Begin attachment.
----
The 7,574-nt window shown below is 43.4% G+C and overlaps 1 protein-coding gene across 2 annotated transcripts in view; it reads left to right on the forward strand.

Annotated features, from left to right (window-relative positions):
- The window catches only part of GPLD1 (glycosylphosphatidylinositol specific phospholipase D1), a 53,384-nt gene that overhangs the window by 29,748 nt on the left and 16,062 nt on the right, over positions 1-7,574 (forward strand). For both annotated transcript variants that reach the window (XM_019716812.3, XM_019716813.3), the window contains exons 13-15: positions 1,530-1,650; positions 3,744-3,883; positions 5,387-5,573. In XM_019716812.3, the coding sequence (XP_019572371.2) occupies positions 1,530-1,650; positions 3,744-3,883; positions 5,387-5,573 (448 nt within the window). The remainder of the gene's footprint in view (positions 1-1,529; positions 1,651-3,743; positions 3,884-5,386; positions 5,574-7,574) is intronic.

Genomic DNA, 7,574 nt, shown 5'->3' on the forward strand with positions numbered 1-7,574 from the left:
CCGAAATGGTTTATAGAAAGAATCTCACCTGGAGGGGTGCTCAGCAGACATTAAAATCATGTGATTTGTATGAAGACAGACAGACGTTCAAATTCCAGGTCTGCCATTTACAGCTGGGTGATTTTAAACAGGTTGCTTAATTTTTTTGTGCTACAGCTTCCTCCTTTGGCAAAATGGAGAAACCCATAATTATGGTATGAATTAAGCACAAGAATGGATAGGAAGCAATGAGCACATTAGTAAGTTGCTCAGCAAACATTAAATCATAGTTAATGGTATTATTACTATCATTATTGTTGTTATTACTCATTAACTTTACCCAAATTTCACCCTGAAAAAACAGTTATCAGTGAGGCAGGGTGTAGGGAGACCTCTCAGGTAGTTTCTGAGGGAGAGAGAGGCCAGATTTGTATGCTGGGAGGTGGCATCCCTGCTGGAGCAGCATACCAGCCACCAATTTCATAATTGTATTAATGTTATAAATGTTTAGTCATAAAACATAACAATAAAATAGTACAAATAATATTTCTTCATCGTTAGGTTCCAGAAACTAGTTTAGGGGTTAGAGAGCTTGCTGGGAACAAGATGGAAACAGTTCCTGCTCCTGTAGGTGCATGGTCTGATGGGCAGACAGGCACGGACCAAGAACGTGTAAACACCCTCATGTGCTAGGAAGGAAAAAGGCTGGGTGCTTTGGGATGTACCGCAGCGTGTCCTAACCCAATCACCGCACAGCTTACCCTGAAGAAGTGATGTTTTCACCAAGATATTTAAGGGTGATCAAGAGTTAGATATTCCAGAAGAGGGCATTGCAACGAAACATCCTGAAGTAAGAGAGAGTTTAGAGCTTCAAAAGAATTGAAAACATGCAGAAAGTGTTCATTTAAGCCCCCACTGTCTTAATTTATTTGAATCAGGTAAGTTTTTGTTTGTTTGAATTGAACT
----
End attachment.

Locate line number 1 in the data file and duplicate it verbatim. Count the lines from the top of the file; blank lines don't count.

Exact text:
The 7,574-nt window shown below is 43.4% G+C and overlaps 1 protein-coding gene across 2 annotated transcripts in view; it reads left to right on the forward strand.